Far too few books are read these days, especially among younger people. Period. And last time we checked: reading is still good for us.
We’ll get to a few more great book recommendations, just to rub it in...
But, while we’re still on the important subject of our Ontario youth...
Let’s go three steps further, shall we?
Step 1: Clubs! 4H, JFAO, and CYFF
We won’t go into very much detail here about either 4H Ontario or the JFAO, as we have described them both elsewhere: the JFAO briefly on our KIDS page, and 4H Ontario on both our PEOPLE page and our KIDS page.
In short, they are both organizations for Ontario young people- from kids to young adults. They have developed programs, camps, activities and much more to develop a rural interest in today’s youth while giving them valuable life and leadership skills.
While 4H Ontario is very relevant in Eastern Ontario, the JFAO is active primarily in the Toronto and Guelph area.
But What About the CYFF?
The Canadian Young Farmer’s Forum is a National youth initiative based in Saskatechewan. Through information, funding, member interaction and leadership training, the CYFF aims- as their mission clearly states- “to educate and energize a powerful network of young farm leaders.”
Established in 1997, the CYFF has become a very influential organization.
With representation on several National Agricultural Boards- and with its support and funding of eleven affiliated organizations across the country (including the JFAO)- the Canadian Young Farmer’s Forum works diligently to foster a strong National youth farming culture.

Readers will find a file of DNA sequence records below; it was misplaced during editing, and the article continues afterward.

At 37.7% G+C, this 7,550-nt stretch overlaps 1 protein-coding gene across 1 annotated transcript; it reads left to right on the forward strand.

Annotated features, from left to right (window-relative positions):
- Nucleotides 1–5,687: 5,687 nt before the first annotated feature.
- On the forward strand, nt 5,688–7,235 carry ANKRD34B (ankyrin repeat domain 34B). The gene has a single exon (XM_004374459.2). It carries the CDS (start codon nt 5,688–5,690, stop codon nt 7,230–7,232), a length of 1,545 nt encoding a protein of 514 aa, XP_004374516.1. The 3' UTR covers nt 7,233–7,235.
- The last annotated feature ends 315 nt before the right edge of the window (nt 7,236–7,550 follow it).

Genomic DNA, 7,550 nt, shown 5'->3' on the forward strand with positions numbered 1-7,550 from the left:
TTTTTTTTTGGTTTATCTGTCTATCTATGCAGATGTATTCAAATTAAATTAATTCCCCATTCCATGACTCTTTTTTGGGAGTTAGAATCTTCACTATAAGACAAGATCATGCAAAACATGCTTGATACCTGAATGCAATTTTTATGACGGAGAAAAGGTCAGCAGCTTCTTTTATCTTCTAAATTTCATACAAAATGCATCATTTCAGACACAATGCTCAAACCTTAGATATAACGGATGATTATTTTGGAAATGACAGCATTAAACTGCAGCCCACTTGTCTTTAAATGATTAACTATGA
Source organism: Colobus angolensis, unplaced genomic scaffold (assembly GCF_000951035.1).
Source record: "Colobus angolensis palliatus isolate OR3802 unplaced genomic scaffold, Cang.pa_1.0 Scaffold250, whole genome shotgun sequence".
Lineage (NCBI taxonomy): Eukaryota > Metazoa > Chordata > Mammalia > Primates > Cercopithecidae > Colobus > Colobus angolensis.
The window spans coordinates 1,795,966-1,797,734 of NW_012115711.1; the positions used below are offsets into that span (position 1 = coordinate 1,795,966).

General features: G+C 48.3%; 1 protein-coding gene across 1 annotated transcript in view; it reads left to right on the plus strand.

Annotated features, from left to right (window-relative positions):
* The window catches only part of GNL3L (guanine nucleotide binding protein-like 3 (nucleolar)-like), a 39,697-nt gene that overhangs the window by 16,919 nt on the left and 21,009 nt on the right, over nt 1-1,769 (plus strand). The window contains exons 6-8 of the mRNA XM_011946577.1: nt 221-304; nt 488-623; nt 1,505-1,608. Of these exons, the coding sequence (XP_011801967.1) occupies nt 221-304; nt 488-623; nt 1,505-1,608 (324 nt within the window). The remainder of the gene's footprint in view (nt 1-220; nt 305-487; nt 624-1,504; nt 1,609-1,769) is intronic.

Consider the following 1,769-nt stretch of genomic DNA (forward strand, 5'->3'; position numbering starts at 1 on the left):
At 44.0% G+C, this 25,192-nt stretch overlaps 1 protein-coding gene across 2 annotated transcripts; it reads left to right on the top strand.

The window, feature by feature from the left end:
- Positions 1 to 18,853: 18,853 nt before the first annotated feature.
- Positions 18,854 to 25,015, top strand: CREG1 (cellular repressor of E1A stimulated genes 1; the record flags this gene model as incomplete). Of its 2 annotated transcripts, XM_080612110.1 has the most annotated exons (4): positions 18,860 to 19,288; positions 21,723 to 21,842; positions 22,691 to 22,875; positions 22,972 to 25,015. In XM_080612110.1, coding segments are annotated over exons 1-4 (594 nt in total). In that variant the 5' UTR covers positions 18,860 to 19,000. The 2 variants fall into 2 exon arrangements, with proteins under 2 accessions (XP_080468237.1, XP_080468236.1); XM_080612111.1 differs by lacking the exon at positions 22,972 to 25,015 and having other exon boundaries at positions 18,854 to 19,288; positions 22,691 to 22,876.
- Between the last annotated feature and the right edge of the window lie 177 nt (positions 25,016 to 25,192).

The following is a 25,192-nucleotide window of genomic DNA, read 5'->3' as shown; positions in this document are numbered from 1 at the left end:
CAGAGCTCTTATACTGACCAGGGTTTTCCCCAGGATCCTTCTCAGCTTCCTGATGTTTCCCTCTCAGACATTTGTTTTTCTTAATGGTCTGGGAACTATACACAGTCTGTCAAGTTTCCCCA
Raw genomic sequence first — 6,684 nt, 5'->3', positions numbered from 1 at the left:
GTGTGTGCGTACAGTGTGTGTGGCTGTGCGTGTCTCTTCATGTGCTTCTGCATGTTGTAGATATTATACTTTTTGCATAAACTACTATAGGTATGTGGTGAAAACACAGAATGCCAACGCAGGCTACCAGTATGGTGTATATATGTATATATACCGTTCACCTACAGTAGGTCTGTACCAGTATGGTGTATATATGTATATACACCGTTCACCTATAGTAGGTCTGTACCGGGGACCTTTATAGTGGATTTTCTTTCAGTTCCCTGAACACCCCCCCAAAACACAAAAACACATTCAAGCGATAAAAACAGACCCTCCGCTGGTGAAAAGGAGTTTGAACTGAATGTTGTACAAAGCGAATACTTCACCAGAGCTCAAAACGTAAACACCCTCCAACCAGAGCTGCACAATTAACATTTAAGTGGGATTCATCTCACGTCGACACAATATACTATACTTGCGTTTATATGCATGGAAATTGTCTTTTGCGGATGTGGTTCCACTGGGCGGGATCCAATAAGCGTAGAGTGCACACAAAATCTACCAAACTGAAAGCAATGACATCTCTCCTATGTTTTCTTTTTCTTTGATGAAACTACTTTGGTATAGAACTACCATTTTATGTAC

While the clubs, camps and activities in both the JFAO and 4H organizations work well as gateways to practical involvement, the CYFF acts more like a stepping stone to the real business and bureaucracy of farming in Canada.
Conferences and workshops, meetings…
Networking with other Boards and youth representatives… Communication and planning for real world issues.
These things are important!
Kids want to get involved too (whether or not you can trick them into saying it). Be it going to a 4H camp or a CYFF workshop, or simply registering as a casual Member of one of these clubs… Kids actually enjoy the community and interaction once they give it a try. And, much like adults, when they’re doing things they enjoy- having fun, doing well- kids make the home a happier place.
Is that too much? Too many butterflies and rainbows?
If so, please accept our apologies and continue reading. If, however, the children are still tugging at your heart-strings… Check out this other page, and go on a journey with them From Farm to Fork.
Step 2: Wonder…
at the Canada Agriculture and Food Museum
With all the hustle and bustle, and the distractions of our modern lives… Are museums still a thing?
You bet your country behinds they are!
And we want to make sure it stays that way, as we all have fond memories of family or school trips to the big city museums. Such energy, such excitement…
Such wonder! Kids need to learn new things and use their imaginations. This is possible anywhere, of course, but the spectacle and novelty of a museum often sparks an attitude in children (and in ourselves) that would otherwise be tough to manifest. It’s different and fun, and larger than life.
And with all this talk about farms and food and agriculture, we would be crazy not to recommend an occasional outing to the Canada Agriculture and Food Museum.
Part of the Ingenium family of museums, the Canada Agriculture and Food Museum in Ottawa is a thoughtful and vibrant place with exhibits that tell the story of agriculture: from its history, to the innovations over time, to its modern applications today.
And the exhibits change regularly, so you should see something new every time. Make it a definite plan very soon!
This page is all about family and the Ontario farmhouse, after all… And what better way for the family to connect than by spending the day together at the Canada Agriculture and Food Museum at 901 Prince of Wales Drive, in Ottawa.
The website is great too… Lots to see and learn!
Step 3: Certified Kid-Friendly Communities!